If you’re getting ready to plan your estate, understanding the difference between wills and trusts will help. Both are estate planning tools in Park Hills, MO, and whether you use one or both will be part of your overall estate strategy. Both help you transfer property to your heirs, and depending on what you use, your assets may even skip going through probate. As long as you work with a reputable estate planning attorney, you can use these tools to help your loved ones navigate a difficult and confusing time after you die.
A will is the most commonly understood estate planning document. People use them to leave specific directions as to how their property should be distributed after they die. They can also be used to provide care for minor children.
All wills must go through probate, and the document is only active upon your death. Wills can be contested, which adds to the length of time the probate process requires. Some people prefer to put their assets in trusts instead, which skip probate and cannot be contested.
If you die without a will (known as dying “intestate”), your assets will be distributed according to state law. This usually means that your assets will be left to any spouse or children first, then your parents, then your siblings. If you have none of the above, the state will continue to go down the line of succession until they find your next of kin. Should you not have any legal next of kin, your estate will default to the state.
Unlike wills, trusts can be created and executed during your lifetime. For example, you might put your home in a trust so that, upon your death (a living trust), it goes to your child and skips the probate process. However, you can still live in it (or sell it) during your lifetime.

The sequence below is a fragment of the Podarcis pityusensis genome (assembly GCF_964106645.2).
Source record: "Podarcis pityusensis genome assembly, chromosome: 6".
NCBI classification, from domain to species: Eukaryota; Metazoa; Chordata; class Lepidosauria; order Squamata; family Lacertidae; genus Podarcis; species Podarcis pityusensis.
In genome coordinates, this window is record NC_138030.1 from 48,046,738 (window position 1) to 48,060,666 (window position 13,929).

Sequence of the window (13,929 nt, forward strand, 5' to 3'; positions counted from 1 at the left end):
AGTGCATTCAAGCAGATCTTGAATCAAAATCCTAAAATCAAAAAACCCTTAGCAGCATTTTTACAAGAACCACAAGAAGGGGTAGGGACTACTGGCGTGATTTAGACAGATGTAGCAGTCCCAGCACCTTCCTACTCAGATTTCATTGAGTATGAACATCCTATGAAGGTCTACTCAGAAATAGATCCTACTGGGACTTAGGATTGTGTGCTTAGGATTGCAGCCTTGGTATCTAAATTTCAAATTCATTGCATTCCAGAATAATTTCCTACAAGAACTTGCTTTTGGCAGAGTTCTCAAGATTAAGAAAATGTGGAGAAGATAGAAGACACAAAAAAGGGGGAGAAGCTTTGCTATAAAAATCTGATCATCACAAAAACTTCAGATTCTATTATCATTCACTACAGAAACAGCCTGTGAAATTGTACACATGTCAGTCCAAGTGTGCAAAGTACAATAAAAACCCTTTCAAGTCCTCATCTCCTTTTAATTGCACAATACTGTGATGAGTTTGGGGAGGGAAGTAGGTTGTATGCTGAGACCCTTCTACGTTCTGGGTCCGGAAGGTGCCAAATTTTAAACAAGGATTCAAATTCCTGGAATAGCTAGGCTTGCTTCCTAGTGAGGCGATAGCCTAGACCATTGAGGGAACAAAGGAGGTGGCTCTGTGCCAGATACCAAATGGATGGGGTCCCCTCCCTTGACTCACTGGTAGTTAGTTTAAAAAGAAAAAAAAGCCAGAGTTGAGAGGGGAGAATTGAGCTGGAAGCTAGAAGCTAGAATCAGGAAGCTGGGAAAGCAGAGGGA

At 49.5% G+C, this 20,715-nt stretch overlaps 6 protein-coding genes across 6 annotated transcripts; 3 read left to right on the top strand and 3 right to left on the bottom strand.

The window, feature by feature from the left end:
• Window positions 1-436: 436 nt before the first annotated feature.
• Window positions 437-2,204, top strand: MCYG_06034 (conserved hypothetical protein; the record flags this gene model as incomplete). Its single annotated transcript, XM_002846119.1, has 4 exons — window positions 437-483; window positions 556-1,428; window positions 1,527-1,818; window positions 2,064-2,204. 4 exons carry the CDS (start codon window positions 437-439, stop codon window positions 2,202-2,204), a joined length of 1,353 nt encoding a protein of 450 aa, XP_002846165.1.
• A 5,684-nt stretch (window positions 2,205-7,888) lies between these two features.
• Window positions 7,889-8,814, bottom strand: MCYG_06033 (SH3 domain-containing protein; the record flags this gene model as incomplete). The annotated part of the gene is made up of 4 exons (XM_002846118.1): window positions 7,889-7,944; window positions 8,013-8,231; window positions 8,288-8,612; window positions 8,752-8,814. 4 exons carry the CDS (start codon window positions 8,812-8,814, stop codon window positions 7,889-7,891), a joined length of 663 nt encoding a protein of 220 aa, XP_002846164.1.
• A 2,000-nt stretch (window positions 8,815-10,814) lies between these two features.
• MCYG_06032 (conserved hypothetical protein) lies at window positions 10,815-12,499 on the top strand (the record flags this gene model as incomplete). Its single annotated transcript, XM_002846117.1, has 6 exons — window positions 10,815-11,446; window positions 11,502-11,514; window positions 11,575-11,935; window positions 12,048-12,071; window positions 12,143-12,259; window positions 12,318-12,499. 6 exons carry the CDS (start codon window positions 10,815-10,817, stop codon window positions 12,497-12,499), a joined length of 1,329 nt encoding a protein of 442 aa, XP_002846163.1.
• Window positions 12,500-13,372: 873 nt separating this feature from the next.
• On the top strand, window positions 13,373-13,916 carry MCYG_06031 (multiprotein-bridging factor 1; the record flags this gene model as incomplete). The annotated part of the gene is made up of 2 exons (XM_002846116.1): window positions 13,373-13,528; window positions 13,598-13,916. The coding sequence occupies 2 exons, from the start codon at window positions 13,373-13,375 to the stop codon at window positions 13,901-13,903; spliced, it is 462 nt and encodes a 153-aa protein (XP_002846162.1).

Trusts do not require probate, nor will the beneficiaries usually need to pay an estate tax on their inheritance. You will need to give someone the authority to look after your assets on behalf of the beneficiaries. These are called trustees, and they will oversee the trust management and property distribution.
There are two broad types of trusts: living trusts and testamentary trusts. Both types of trusts go into effect immediately. Living trusts allow you to control your property when you’re alive, then go to your beneficiaries after your death.
Another benefit to trusts is that they remain private, whereas wills are a matter of public record. If you don’t want the public to know how much you left to your heirs, consider using a trust for asset transfer.
You can use both wills and trusts at the same time—and if you have significant assets, you may wish to do so. The most important thing to remember is to use a skilled and qualified attorney to help you devise the appropriate estate planning strategies in Park Hills, MO.
For help with your estate planning, call Maynard & Joyce, LLC today.